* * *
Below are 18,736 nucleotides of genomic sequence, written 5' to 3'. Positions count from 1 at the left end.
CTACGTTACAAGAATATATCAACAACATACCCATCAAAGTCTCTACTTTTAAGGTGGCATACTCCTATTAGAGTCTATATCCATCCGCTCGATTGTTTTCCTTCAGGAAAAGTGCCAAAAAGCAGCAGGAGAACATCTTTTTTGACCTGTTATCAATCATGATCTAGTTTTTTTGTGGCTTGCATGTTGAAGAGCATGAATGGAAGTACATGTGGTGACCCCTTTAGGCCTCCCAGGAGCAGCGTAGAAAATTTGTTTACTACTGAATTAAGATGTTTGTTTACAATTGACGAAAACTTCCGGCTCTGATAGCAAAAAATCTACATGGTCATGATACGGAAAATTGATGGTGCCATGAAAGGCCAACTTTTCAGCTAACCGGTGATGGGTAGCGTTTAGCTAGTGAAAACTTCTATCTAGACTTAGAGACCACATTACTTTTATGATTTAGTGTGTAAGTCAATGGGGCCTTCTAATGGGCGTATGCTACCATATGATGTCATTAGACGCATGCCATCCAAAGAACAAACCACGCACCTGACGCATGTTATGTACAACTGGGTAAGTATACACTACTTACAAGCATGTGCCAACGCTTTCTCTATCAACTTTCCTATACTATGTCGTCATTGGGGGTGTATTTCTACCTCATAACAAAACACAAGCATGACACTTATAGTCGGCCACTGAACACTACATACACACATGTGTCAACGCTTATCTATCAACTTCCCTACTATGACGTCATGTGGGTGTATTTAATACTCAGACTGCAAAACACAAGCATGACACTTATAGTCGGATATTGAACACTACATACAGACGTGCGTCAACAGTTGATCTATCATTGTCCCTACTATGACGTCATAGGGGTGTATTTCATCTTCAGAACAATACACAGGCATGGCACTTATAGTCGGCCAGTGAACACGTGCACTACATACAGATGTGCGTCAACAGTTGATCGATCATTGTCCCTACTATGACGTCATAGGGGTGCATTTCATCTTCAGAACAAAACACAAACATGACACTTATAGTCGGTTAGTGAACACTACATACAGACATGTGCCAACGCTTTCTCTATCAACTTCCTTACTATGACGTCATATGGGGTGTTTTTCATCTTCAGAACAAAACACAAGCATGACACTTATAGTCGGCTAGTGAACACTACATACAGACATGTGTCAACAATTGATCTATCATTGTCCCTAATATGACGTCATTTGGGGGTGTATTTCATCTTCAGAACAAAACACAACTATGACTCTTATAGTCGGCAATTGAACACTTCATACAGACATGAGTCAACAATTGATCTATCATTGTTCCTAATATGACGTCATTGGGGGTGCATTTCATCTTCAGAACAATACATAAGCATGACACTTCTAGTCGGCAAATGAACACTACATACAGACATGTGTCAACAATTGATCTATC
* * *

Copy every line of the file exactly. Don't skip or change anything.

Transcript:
Below are 18,736 nucleotides of genomic sequence, written 5' to 3'. Positions count from 1 at the left end.
CTACGTTACAAGAATATATCAACAACATACCCATCAAAGTCTCTACTTTTAAGGTGGCATACTCCTATTAGAGTCTATATCCATCCGCTCGATTGTTTTCCTTCAGGAAAAGTGCCAAAAAGCAGCAGGAGAACATCTTTTTTGACCTGTTATCAATCATGATCTAGTTTTTTTGTGGCTTGCATGTTGAAGAGCATGAATGGAAGTACATGTGGTGACCCCTTTAGGCCTCCCAGGAGCAGCGTAGAAAATTTGTTTACTACTGAATTAAGATGTTTGTTTACAATTGACGAAAACTTCCGGCTCTGATAGCAAAAAATCTACATGGTCATGATACGGAAAATTGATGGTGCCATGAAAGGCCAACTTTTCAGCTAACCGGTGATGGGTAGCGTTTAGCTAGTGAAAACTTCTATCTAGACTTAGAGACCACATTACTTTTATGATTTAGTGTGTAAGTCAATGGGGCCTTCTAATGGGCGTATGCTACCATATGATGTCATTAGACGCATGCCATCCAAAGAACAAACCACGCACCTGACGCATGTTATGTACAACTGGGTAAGTATACACTACTTACAAGCATGTGCCAACGCTTTCTCTATCAACTTTCCTATACTATGTCGTCATTGGGGGTGTATTTCTACCTCATAACAAAACACAAGCATGACACTTATAGTCGGCCACTGAACACTACATACACACATGTGTCAACGCTTATCTATCAACTTCCCTACTATGACGTCATGTGGGTGTATTTAATACTCAGACTGCAAAACACAAGCATGACACTTATAGTCGGATATTGAACACTACATACAGACGTGCGTCAACAGTTGATCTATCATTGTCCCTACTATGACGTCATAGGGGTGTATTTCATCTTCAGAACAATACACAGGCATGGCACTTATAGTCGGCCAGTGAACACGTGCACTACATACAGATGTGCGTCAACAGTTGATCGATCATTGTCCCTACTATGACGTCATAGGGGTGCATTTCATCTTCAGAACAAAACACAAACATGACACTTATAGTCGGTTAGTGAACACTACATACAGACATGTGCCAACGCTTTCTCTATCAACTTCCTTACTATGACGTCATATGGGGTGTTTTTCATCTTCAGAACAAAACACAAGCATGACACTTATAGTCGGCTAGTGAACACTACATACAGACATGTGTCAACAATTGATCTATCATTGTCCCTAATATGACGTCATTTGGGGGTGTATTTCATCTTCAGAACAAAACACAACTATGACTCTTATAGTCGGCAATTGAACACTTCATACAGACATGAGTCAACAATTGATCTATCATTGTTCCTAATATGACGTCATTGGGGGTGCATTTCATCTTCAGAACAATACATAAGCATGACACTTCTAGTCGGCAAATGAACACTACATACAGACATGTGTCAACAATTGATCTATC